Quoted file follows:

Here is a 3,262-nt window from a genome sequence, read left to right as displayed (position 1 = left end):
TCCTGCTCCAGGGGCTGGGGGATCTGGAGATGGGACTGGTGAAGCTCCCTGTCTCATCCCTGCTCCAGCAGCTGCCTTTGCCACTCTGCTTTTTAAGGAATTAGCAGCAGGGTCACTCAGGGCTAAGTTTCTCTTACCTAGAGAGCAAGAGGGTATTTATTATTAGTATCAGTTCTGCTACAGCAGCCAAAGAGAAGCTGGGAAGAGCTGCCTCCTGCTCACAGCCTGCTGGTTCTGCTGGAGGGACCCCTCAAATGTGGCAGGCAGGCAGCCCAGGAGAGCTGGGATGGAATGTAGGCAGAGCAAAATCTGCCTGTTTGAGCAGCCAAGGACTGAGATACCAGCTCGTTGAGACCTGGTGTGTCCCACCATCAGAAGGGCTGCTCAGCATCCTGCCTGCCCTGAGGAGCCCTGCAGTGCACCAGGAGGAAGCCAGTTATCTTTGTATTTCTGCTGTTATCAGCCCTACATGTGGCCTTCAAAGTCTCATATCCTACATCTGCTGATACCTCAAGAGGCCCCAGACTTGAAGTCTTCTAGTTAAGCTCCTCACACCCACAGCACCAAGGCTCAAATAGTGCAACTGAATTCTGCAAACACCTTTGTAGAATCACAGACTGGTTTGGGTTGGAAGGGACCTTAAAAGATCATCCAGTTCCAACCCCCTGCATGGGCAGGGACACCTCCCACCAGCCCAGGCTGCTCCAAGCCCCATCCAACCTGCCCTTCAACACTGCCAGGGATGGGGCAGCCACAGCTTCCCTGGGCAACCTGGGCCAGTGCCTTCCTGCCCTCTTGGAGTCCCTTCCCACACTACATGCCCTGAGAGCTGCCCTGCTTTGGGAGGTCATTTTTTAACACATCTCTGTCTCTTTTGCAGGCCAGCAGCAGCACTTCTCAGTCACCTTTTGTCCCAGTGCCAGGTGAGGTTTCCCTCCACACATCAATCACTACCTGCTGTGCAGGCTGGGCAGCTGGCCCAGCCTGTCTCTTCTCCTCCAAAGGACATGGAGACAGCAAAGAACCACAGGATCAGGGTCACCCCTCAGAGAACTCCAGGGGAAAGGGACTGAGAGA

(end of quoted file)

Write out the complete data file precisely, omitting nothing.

Here is a 3,262-nt window from a genome sequence, read left to right as displayed (position 1 = left end):
TCCTGCTCCAGGGGCTGGGGGATCTGGAGATGGGACTGGTGAAGCTCCCTGTCTCATCCCTGCTCCAGCAGCTGCCTTTGCCACTCTGCTTTTTAAGGAATTAGCAGCAGGGTCACTCAGGGCTAAGTTTCTCTTACCTAGAGAGCAAGAGGGTATTTATTATTAGTATCAGTTCTGCTACAGCAGCCAAAGAGAAGCTGGGAAGAGCTGCCTCCTGCTCACAGCCTGCTGGTTCTGCTGGAGGGACCCCTCAAATGTGGCAGGCAGGCAGCCCAGGAGAGCTGGGATGGAATGTAGGCAGAGCAAAATCTGCCTGTTTGAGCAGCCAAGGACTGAGATACCAGCTCGTTGAGACCTGGTGTGTCCCACCATCAGAAGGGCTGCTCAGCATCCTGCCTGCCCTGAGGAGCCCTGCAGTGCACCAGGAGGAAGCCAGTTATCTTTGTATTTCTGCTGTTATCAGCCCTACATGTGGCCTTCAAAGTCTCATATCCTACATCTGCTGATACCTCAAGAGGCCCCAGACTTGAAGTCTTCTAGTTAAGCTCCTCACACCCACAGCACCAAGGCTCAAATAGTGCAACTGAATTCTGCAAACACCTTTGTAGAATCACAGACTGGTTTGGGTTGGAAGGGACCTTAAAAGATCATCCAGTTCCAACCCCCTGCATGGGCAGGGACACCTCCCACCAGCCCAGGCTGCTCCAAGCCCCATCCAACCTGCCCTTCAACACTGCCAGGGATGGGGCAGCCACAGCTTCCCTGGGCAACCTGGGCCAGTGCCTTCCTGCCCTCTTGGAGTCCCTTCCCACACTACATGCCCTGAGAGCTGCCCTGCTTTGGGAGGTCATTTTTTAACACATCTCTGTCTCTTTTGCAGGCCAGCAGCAGCACTTCTCAGTCACCTTTTGTCCCAGTGCCAGGTGAGGTTTCCCTCCACACATCAATCACTACCTGCTGTGCAGGCTGGGCAGCTGGCCCAGCCTGTCTCTTCTCCTCCAAAGGACATGGAGACAGCAAAGAACCACAGGATCAGGGTCACCCCTCAGAGAACTCCAGGGGAAAGGGACTGAGAGA